File photo: Grounded Boeing 737 MAX aircraft are seen parked at Boeing Field in Seattle, Washington, US. Photograph:( Reuters )
Timeframe for the 737 MAX to return to the skies officially pushed back by Boeing; shares plunge.
The timeframe for the 737 MAX to return to the skies was officially pushed back by Boeing, sending shares plunging and overshadowing an earlier announcement of a first flight of the delayed 777X plane.
The jet has been grounded since March following two deadly crashes and the latest delay in the schedule for the troubled jet is now targeted by Boeing to mid-2020.
The company is attempting to cover costs connected to the MAX crisis by raising at least $10 billion from Wall Street banks. "...we are currently estimating that the ungrounding of the 737 MAX will begin during mid-2020," the company stated.
Earlier, the Federal Aviation Administration(FAA) had publicly criticised Boeing for touting its aggressive timeframe for the MAX's return, suggesting the target was a tool to pressure the agency into approving quickly.
An FAA spokesman reiterated that it has not set any timeframes for the MAX's certification. "We continue to work with other safety regulators to review Boeing's work as the company conducts the required safety assessments and addresses all issues that arise during testing," the FAA added.
[ Grounded Boeing 737 MAX aircraft are seen parked in an aerial photo (Courtesy: Reuters) ]
- First flight -
The 777X was earlier announced to be undertaking its first flight on Thursday, but it was delayed for different reasons. The trial run is now scheduled on Thursday at 1800 hours GMT, but Boeing stated that "flight testing is dynamic, and the date could change due to weather and other factors," The 777X flight had initially been planned for summer 2019 but was shifted back due to a variety of issues, including a new engine built by General Electric. There have been 340 orders for the 777X, mostly from giants such as Emirates, Lufthansa, Cathay Pacific, Singapore Airlines, Qatar Airways, etc.
After years of design and testing, it’s almost time to fly. The #777X will make its first flight as early as January 23, subject to weather and other factors.— Boeing Airplanes (@BoeingAirplanes) January 21, 2020
Learn more about the airplane: https://t.co/M5gH0ZMlCc pic.twitter.com/KRsZdDKA8q
If all goes well, Boeing will submit documents to the FAA as part of the formal certification process - including a test fight. Boeing is hinting at early 2021 for the first of many commercial deliveries of the plane, months later than the mid-2020 timeframe.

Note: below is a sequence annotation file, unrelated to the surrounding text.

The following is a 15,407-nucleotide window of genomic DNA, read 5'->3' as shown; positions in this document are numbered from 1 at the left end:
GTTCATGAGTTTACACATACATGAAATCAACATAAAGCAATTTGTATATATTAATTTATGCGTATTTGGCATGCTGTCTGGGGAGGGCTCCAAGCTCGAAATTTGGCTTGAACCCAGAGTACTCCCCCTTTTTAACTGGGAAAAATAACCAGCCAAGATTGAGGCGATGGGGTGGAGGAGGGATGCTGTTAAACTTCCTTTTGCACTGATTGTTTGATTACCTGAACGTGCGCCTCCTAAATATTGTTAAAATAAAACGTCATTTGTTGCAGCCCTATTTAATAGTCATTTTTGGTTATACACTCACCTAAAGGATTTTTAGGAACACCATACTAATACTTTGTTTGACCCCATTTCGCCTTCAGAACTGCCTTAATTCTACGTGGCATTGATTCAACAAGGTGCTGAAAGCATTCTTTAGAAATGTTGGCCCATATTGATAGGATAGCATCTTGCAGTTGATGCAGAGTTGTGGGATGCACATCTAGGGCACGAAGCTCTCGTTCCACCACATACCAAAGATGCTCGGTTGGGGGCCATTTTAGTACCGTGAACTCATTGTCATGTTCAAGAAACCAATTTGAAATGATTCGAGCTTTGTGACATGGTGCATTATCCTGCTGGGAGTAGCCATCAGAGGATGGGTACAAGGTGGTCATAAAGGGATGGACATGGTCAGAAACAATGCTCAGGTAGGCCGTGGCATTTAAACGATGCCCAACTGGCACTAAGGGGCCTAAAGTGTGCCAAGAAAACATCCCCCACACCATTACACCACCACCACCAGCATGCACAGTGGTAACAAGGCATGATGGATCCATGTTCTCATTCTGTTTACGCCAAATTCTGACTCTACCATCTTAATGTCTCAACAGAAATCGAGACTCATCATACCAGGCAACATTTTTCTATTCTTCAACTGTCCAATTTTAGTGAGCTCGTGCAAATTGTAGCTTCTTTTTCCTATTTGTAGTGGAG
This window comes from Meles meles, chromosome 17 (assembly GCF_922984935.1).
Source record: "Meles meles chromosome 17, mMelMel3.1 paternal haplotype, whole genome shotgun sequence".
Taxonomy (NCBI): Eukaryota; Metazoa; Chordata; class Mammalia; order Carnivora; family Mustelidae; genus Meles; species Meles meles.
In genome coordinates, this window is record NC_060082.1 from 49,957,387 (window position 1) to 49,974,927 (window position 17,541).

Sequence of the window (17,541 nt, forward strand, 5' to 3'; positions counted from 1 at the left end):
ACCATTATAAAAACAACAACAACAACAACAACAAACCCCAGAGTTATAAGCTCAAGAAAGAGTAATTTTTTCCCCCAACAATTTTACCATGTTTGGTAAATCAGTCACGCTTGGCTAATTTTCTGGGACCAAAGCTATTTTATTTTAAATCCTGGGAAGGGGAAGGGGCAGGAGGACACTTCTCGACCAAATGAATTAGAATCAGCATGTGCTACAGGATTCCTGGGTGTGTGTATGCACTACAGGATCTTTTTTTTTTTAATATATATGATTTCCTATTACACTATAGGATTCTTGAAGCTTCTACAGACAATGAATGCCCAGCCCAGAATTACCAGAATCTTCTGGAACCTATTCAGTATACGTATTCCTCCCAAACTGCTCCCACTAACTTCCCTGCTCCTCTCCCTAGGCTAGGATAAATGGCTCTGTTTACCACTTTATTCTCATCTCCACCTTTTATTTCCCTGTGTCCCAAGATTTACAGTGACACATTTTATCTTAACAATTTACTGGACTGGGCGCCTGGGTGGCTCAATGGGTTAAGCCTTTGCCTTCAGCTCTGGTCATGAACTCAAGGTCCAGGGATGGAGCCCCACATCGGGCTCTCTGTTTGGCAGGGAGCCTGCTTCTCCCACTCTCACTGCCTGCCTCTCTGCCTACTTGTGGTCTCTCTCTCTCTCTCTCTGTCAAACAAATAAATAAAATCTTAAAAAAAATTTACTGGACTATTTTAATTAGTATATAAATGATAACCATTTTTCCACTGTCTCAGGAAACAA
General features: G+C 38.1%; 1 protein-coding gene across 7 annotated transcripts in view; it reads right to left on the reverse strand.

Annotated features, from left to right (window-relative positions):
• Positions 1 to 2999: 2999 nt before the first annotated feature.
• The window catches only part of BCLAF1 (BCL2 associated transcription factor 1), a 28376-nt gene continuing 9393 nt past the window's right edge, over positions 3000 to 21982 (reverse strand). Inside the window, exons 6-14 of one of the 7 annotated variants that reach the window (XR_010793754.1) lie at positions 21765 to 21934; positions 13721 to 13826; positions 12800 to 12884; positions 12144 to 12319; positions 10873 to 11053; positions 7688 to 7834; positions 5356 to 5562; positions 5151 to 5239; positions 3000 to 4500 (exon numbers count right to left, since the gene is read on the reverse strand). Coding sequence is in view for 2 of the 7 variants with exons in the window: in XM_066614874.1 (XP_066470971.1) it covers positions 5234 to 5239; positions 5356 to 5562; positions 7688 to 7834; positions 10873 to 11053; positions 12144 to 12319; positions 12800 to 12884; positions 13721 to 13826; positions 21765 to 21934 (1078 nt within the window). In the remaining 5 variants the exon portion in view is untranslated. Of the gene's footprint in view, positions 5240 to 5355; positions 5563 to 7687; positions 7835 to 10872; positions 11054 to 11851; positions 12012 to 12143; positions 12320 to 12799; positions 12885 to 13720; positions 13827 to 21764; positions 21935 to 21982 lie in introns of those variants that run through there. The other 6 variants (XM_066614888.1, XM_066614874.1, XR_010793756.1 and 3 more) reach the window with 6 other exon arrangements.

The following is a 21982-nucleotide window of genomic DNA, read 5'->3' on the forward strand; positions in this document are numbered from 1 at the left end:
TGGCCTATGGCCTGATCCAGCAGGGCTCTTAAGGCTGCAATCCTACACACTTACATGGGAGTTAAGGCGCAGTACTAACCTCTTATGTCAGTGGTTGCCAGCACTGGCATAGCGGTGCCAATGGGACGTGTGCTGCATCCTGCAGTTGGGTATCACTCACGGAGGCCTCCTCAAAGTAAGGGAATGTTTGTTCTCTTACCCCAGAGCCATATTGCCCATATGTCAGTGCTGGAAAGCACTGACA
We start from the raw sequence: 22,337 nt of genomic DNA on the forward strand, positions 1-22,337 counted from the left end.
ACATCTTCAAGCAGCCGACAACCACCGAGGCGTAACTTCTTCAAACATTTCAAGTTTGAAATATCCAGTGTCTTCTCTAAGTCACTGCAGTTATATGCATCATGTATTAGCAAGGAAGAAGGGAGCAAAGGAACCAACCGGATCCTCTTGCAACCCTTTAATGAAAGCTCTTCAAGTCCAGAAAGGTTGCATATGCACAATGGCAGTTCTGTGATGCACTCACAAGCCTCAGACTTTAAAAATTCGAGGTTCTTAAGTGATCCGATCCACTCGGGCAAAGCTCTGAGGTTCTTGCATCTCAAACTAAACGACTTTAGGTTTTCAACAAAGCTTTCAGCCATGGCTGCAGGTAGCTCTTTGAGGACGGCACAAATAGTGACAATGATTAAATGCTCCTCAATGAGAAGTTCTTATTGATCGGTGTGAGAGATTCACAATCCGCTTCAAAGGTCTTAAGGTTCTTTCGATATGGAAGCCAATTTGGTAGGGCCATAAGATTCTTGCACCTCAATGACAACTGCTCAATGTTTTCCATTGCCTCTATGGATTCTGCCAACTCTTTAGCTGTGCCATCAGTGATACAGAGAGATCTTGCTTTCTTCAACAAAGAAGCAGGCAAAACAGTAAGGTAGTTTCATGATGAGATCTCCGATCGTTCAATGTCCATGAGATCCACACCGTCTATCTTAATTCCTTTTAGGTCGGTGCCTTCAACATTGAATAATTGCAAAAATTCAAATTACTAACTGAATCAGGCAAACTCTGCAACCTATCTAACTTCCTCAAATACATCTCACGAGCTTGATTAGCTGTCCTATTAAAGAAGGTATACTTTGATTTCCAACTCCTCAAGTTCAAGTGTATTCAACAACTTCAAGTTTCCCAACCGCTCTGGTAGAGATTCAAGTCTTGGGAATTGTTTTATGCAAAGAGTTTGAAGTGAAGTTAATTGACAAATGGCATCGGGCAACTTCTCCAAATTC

Development of the long-range aircraft hit a snag in September when the fuselage of the plant split during a stress test. Development of the long-range aircraft, which can carry between 384 and 426 passengers, hit a snag in September when the fuselage of the plane split during a stress test.
- MAX costs keep rising -
Meanwhile, costs for the MAX keep swelling and Boeing is seeking $10 billion to deal with it, based on company disc. They are currently at $9.2 million based on company disclosures, but the number is expected to rise when the company reports earnings later this month.
Boeing's MAX bill includes paying out legal settlements to victims, storing and maintaining hundreds of MAX planes that have been built but not delivered, compensating airlines for delayed deliveries, lost service on thousands of MAX flights and managing costs across the MAX program during the period before Boeing halted output completely.
The company has, for now, received assurances of $6 billion in lending from leading banks such as JPMorgan Chase, Bank of America Merril Lynch, Citigroup and Wells Fargo.
Last December, Mood's cut Boeing's debt rating after the company announced that it will halt production on the MAX and last week Moody's placed Boeing under review for another potential downgrade, citing continued uncertainty about the company's prospects following the production shutdown. This came after Boeing endorsed simulator training for MAX pilots, a move that could delay the commercial comeback of the planes.